When was the last time you tasted something with a direct connection to the 1890’s? Tasmania’s Simple Cider make their Cox’s Orange Pippin Cider from trees, dating back to the start of Tassie agricultural history.
In 1897 a field full of Cox’s Orange Pippin was planted. Over time the surrounding Huon Valley was planted out in more and more apples. Unfortunately, many of them were pulled out to make way for dairy and sheep farms in the 1970’s and 80’s. Somehow this orchard survived the chop.
The Simple Cider Cox’s Orange Pippin goes to incredible lengths to keep it as simple as possible. Only one type of apple is used; Cox’s Orange Pippin. It’s pressed very lightly, think of it like extra virgin apple juice. Any pulp that comes through in the press is allowed to be fermented. Speaking of the ferment, this thing is wild. Most of the yeasts in the Simple Cider come from the skins of the fruit. A dash of cultured yeast is also thrown in. The Simple cider spends time on lees, nothing is filtered out, the only thing that is added is a bit of sugar into to the bottle for tirage. Basically what that means is some sugar is put into the bottle before sealing it, because nothing is filtered out, the yeast is still in the liquid so it can go to town eating that sugar. The end result is a dry cider with a bumped up alcohol content but most importantly plenty of bubbles. Essentially this cider could have been made any time in the last 120 years, it doesn’t need modern equipment just a deep understanding of cider making.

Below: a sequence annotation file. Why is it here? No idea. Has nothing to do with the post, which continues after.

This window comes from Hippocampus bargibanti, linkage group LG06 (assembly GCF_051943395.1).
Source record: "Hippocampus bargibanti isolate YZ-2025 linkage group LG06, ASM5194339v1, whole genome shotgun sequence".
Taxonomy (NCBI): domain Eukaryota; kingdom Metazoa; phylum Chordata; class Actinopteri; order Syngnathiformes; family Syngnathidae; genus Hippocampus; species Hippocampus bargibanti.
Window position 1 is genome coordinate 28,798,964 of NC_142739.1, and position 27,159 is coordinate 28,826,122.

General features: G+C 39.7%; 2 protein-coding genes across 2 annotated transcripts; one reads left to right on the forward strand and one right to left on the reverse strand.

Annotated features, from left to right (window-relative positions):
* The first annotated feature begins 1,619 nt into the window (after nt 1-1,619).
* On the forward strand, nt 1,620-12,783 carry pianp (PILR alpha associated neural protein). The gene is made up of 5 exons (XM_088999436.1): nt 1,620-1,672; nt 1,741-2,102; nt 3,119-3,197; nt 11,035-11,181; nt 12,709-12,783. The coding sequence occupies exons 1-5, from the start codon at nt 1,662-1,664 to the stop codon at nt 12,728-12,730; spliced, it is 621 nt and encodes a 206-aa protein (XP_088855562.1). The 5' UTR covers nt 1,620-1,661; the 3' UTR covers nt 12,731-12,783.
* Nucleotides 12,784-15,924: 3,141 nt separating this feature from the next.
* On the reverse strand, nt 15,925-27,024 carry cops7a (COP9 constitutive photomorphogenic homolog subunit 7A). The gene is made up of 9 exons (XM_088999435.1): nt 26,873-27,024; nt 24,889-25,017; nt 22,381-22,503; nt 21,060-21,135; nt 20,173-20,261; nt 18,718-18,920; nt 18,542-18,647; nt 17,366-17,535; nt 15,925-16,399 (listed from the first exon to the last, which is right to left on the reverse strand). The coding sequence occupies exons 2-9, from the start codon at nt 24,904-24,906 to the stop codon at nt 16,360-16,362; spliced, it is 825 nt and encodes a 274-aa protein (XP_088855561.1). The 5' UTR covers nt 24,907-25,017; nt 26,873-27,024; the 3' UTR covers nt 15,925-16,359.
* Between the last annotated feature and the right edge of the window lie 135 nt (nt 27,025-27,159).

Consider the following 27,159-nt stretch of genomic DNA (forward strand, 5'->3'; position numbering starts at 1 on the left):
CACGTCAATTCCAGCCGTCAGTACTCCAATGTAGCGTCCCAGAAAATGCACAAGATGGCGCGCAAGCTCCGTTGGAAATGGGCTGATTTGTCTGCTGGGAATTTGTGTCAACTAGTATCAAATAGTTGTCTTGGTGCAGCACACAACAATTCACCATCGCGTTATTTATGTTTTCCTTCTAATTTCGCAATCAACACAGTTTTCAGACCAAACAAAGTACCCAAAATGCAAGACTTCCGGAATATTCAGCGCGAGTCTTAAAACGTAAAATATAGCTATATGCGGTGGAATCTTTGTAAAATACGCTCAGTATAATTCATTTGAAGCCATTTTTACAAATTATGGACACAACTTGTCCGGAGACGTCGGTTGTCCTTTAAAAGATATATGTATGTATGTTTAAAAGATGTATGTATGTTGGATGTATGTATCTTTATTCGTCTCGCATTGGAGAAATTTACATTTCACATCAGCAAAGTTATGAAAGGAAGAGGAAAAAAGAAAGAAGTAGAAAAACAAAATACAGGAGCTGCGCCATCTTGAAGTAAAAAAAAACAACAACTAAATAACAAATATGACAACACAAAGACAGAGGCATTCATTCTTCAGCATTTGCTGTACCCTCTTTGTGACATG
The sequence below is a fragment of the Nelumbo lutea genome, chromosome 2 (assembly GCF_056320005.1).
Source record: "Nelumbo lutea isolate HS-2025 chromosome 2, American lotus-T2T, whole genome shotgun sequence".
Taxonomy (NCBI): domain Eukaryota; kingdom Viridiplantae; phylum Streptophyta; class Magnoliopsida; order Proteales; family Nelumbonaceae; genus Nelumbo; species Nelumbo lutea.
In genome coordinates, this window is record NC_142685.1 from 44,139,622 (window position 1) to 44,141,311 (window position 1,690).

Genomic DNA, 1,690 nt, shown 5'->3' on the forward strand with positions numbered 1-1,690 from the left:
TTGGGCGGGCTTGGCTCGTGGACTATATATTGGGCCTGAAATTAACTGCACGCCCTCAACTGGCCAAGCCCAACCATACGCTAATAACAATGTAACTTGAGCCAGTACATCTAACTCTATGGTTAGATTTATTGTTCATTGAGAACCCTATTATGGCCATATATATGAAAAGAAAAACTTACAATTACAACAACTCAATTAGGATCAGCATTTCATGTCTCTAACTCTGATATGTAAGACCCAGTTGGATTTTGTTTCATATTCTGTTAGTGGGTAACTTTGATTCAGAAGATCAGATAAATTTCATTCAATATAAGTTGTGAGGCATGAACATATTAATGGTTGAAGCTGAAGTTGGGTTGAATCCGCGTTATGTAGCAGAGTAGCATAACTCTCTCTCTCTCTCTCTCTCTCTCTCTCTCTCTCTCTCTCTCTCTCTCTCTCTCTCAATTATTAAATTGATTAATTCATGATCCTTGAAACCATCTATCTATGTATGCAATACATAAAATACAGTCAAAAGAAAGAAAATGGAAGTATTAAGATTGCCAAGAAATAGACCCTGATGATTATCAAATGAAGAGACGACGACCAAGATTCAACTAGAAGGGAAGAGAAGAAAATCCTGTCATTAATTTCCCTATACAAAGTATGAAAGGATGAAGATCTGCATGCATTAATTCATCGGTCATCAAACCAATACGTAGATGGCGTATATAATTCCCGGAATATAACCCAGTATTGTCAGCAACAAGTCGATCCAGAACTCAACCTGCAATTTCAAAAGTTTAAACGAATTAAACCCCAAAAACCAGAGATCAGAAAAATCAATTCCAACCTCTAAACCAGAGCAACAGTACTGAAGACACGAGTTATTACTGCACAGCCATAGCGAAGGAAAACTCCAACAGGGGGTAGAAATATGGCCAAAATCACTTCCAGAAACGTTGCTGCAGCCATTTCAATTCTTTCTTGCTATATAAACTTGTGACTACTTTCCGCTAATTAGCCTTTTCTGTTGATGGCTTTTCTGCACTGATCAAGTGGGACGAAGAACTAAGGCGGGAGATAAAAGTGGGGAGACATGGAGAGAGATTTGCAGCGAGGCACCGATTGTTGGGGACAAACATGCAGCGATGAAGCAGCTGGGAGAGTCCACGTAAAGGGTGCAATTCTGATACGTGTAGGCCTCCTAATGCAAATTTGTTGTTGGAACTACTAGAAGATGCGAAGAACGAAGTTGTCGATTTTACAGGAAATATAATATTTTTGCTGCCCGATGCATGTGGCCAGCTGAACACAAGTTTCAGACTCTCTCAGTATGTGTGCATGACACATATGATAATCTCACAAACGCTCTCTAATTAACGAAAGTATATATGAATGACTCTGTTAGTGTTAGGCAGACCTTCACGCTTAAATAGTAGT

Imagine yourself on a dry dusty road, lined with orange trees blossoming along the roadside. Simple Cider has managed to bottle that scene.
The balance here between the dryness and the tartness is bang on, one highlights the other. As the Simple Cider Cox’s Orange Pippin warms it goes from tart to thick and a little bit… I want to say luxurious. This cloudy, sun-bleached grass coloured cider is vigorously bubbly out of the bottle. The finish is long and begs for another sip. There is a bit of heat from alcohol with the Simple Cider’s coming in at 7.5%.
Final Thoughts on the Simple Cider Cox’s Orange Pippin
If you are looking for a pairing idea, there is something late in the taste reminds me of a dab of wasabi. I think this matched with some sashimi would be a real treat. It’ll cut through rich salmon and tuna and clean the palate.
When you have a cider made with care, patience and quality cider apples keeping the things simple lets the Simple Cider Cox’s Orange Pippin shine.
|Cox’s Orange Pippin
|Country of Origin
|Huon Valley, Tasmania